The issue some critics might find with this is in the definition of ‘national security’ and ‘serious crime’; without strict definitions of what constitutes these, they could be applied to a wide variety of investigations. One saving grace in this revision is that these actions must now be authorised by a judicial commissioner. However, we are still looking at a reality where law enforcement and intelligence agencies would be able to download all our personal data, without presenting a warrant or any notification. In collecting feedback on the draft bill, this section might well be the one which raises the most objections.
Finally, the bill deals with what is referred to as ‘bulk powers’, which covers scenarios in which large quantities of data would be obtained. The accompanying document states this would apply to all methods mentioned in the report, only where bulk quantities of data are necessary to monitor ‘known’ or ‘emerging’ threats and trends. Much reference is made to people overseas, so it’s clear this is intended to cover anti-terrorism operations. In the new bill, it’s said explicitly that these warrants will only be available to security and intelligence agencies and strictly for the purposes of ‘national security’, concerning persons and entities outside of the UK. All such warrants will have to be issued by the Secretary of State and reviewed by a Judicial Commissioner.
What about national security?
There are additional measures given for data belonging to those in ‘sensitive professions’ such as members of parliament, doctors, lawyers and journalists. However, these don’t seem to go beyond telling the ‘designated person’ that they must think harder about whether the intrusion will be detrimental and if it’s truly in the public interest. Any such acts which will reveal the identity of a journalistic source must also be given approval by a Judicial Commissioner. A ‘code of practice’ guiding intelligence and law enforcement staff on how to handle cases involving these ‘sensitive professions’ is also referred to frequently but these are not yet presented in the draft bill.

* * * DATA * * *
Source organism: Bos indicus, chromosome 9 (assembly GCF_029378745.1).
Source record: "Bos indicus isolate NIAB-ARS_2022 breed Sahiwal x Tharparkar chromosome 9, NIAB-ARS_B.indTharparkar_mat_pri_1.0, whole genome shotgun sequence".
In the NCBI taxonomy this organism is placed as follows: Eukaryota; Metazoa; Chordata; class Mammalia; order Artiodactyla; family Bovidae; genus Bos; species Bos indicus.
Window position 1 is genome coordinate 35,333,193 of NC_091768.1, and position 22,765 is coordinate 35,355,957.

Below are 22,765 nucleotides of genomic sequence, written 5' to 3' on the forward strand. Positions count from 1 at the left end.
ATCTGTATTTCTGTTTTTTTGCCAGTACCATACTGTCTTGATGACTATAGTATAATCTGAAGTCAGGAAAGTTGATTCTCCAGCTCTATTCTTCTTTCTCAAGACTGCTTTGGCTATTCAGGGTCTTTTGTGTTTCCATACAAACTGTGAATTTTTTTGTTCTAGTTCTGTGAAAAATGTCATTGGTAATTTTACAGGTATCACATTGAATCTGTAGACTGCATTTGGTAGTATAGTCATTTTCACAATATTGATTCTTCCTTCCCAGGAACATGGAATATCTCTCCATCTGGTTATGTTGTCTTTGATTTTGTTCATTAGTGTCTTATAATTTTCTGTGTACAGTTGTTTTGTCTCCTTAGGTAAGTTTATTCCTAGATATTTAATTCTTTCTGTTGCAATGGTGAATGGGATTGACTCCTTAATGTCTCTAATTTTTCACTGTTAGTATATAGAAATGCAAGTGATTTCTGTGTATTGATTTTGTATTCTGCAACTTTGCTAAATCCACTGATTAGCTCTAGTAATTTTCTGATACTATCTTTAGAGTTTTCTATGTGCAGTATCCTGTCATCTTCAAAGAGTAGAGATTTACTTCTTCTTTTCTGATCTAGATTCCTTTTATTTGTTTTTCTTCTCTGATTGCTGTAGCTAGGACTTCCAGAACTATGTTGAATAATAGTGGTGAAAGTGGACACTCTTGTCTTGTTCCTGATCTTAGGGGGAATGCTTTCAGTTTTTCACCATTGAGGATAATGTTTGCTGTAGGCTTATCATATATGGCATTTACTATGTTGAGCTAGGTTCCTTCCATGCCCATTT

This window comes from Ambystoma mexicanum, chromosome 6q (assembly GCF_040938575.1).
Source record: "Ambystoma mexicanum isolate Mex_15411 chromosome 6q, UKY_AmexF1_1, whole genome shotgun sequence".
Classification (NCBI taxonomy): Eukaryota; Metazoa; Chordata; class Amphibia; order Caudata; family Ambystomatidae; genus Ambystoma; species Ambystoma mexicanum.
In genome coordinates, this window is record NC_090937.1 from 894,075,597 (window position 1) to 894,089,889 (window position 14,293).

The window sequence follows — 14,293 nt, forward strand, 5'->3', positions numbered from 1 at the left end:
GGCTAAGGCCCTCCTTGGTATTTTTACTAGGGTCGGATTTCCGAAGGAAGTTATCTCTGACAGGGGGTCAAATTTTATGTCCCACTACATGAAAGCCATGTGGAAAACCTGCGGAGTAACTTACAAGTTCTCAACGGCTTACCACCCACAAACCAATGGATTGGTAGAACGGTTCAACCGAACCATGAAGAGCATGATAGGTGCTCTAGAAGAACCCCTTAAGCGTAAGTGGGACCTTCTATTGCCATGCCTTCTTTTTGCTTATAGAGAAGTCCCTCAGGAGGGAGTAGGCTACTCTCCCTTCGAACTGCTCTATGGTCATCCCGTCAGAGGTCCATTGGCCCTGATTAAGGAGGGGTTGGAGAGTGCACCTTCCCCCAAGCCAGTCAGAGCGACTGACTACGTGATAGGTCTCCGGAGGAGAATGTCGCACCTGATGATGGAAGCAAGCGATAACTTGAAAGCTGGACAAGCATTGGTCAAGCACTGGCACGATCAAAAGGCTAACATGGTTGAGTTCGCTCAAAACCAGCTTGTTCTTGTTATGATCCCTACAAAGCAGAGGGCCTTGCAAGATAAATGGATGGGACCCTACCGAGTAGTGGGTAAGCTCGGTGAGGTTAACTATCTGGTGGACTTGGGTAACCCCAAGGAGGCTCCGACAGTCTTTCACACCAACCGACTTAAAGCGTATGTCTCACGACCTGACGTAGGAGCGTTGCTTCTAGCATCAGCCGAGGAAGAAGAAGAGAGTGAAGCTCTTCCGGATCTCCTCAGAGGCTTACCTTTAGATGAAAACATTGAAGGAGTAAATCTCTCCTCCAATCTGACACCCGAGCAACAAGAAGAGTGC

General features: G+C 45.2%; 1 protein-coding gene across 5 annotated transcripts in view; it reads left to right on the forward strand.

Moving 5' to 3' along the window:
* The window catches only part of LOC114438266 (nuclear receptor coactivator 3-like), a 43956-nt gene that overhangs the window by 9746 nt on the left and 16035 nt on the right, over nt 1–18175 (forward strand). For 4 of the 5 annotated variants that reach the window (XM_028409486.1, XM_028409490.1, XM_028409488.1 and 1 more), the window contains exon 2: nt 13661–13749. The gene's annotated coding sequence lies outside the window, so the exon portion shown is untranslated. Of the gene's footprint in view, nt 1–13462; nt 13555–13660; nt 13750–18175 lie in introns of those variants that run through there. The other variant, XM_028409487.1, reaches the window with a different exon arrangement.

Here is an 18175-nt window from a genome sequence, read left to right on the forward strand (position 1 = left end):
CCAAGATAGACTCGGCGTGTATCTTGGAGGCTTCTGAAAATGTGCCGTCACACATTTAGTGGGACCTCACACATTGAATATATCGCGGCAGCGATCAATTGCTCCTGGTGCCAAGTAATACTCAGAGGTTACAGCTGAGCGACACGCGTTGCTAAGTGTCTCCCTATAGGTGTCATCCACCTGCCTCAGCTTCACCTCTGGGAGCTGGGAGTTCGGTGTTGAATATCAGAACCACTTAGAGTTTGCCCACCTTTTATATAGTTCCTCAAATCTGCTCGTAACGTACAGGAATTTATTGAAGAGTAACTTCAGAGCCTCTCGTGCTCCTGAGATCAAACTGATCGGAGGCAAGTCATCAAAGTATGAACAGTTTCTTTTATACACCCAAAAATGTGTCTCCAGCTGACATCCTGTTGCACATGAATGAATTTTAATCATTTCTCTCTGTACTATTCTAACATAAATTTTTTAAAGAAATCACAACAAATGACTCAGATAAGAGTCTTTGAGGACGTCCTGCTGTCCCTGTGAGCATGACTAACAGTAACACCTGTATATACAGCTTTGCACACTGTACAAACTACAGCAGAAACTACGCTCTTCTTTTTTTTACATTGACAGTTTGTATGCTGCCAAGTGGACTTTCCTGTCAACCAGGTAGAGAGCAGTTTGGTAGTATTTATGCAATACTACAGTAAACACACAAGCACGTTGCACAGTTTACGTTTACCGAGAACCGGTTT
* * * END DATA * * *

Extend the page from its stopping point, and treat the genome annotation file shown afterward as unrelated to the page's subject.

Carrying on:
In the case of MPs, authorisation must come not only from the Secretary of State and a judicial commissioner, but also the Prime Minister. So, members of parliament have the highest level of protection. Although clearly necessary, this might also raise a few eyebrows. Surely there are other professions requiring similar high-level protection?
The majority of the bill clarifies existing procedures and puts in black and white how these must be carried out and by whom they must be authorised. The main new measures introduced are the storing of internet connection records, the explicit permission for authorised law enforcement and intelligence agencies to hack personal electronics and to obtain large data sets. Much criticism is already coming from civil liberties groups and even from the UN privacy chief who was quoted as saying ‘UK surveillance is worse than 1984’. Publications such as New Scientist are also passing damning commentary about the storing of internet connection records, pointing out that considering recent data breaches, the British public are unlikely to find service providers a trustworthy keeper of their personal browsing data. They also point out that anyone who truly wishes to carry out private communications will identify the services which the government is able to access and use others, or even devise their own. Encryption provides privacy and despite what the UK and US governments might wish, they cannot outlaw encryption.